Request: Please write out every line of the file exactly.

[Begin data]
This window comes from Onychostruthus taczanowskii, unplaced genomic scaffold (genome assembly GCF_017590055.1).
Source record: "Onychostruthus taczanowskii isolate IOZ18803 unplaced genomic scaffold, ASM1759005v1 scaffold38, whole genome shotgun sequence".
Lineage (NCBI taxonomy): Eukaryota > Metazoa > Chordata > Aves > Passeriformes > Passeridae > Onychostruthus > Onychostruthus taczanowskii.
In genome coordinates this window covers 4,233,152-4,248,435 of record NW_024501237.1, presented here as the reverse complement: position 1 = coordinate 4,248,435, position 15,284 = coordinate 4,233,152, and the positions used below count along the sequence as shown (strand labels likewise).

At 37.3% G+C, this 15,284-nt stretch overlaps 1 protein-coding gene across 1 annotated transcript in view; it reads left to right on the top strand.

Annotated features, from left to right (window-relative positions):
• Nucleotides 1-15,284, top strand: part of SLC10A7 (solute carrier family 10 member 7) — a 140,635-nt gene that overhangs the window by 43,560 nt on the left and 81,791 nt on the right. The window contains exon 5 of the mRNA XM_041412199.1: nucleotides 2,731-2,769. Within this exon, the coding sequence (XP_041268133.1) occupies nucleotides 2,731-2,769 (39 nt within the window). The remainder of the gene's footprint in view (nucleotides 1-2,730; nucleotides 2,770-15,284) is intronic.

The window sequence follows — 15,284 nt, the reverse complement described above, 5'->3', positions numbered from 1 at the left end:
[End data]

This window comes from Onychostruthus taczanowskii, unplaced genomic scaffold (genome assembly GCF_017590055.1).
Source record: "Onychostruthus taczanowskii isolate IOZ18803 unplaced genomic scaffold, ASM1759005v1 scaffold38, whole genome shotgun sequence".
Lineage (NCBI taxonomy): Eukaryota > Metazoa > Chordata > Aves > Passeriformes > Passeridae > Onychostruthus > Onychostruthus taczanowskii.
In genome coordinates this window covers 4,233,152-4,248,435 of record NW_024501237.1, presented here as the reverse complement: position 1 = coordinate 4,248,435, position 15,284 = coordinate 4,233,152, and the positions used below count along the sequence as shown (strand labels likewise).

At 37.3% G+C, this 15,284-nt stretch overlaps 1 protein-coding gene across 1 annotated transcript in view; it reads left to right on the top strand.

Annotated features, from left to right (window-relative positions):
• Nucleotides 1-15,284, top strand: part of SLC10A7 (solute carrier family 10 member 7) — a 140,635-nt gene that overhangs the window by 43,560 nt on the left and 81,791 nt on the right. The window contains exon 5 of the mRNA XM_041412199.1: nucleotides 2,731-2,769. Within this exon, the coding sequence (XP_041268133.1) occupies nucleotides 2,731-2,769 (39 nt within the window). The remainder of the gene's footprint in view (nucleotides 1-2,730; nucleotides 2,770-15,284) is intronic.

The window sequence follows — 15,284 nt, the reverse complement described above, 5'->3', positions numbered from 1 at the left end: